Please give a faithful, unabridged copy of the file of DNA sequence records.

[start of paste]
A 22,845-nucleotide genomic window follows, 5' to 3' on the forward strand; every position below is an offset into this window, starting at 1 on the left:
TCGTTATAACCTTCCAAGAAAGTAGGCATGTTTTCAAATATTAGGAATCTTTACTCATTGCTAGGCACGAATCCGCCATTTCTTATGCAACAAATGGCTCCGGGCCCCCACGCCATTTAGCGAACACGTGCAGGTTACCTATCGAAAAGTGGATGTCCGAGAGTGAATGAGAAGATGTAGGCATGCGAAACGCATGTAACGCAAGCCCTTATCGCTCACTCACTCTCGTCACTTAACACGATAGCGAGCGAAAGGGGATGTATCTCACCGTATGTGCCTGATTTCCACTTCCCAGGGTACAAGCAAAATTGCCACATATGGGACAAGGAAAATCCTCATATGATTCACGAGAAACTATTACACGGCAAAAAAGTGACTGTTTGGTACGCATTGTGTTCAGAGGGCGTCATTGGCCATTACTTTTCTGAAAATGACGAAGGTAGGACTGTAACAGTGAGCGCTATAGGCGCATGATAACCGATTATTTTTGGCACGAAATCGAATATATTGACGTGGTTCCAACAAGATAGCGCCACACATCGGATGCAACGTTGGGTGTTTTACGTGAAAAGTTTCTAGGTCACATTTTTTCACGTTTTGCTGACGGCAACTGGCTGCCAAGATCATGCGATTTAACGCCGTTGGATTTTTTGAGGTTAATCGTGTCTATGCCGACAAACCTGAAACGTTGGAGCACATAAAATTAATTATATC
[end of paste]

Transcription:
A 22,845-nucleotide genomic window follows, 5' to 3' on the forward strand; every position below is an offset into this window, starting at 1 on the left:
TCGTTATAACCTTCCAAGAAAGTAGGCATGTTTTCAAATATTAGGAATCTTTACTCATTGCTAGGCACGAATCCGCCATTTCTTATGCAACAAATGGCTCCGGGCCCCCACGCCATTTAGCGAACACGTGCAGGTTACCTATCGAAAAGTGGATGTCCGAGAGTGAATGAGAAGATGTAGGCATGCGAAACGCATGTAACGCAAGCCCTTATCGCTCACTCACTCTCGTCACTTAACACGATAGCGAGCGAAAGGGGATGTATCTCACCGTATGTGCCTGATTTCCACTTCCCAGGGTACAAGCAAAATTGCCACATATGGGACAAGGAAAATCCTCATATGATTCACGAGAAACTATTACACGGCAAAAAAGTGACTGTTTGGTACGCATTGTGTTCAGAGGGCGTCATTGGCCATTACTTTTCTGAAAATGACGAAGGTAGGACTGTAACAGTGAGCGCTATAGGCGCATGATAACCGATTATTTTTGGCACGAAATCGAATATATTGACGTGGTTCCAACAAGATAGCGCCACACATCGGATGCAACGTTGGGTGTTTTACGTGAAAAGTTTCTAGGTCACATTTTTTCACGTTTTGCTGACGGCAACTGGCTGCCAAGATCATGCGATTTAACGCCGTTGGATTTTTTGAGGTTAATCGTGTCTATGCCGACAAACCTGAAACGTTGGAGCACATAAAATTAATTATATC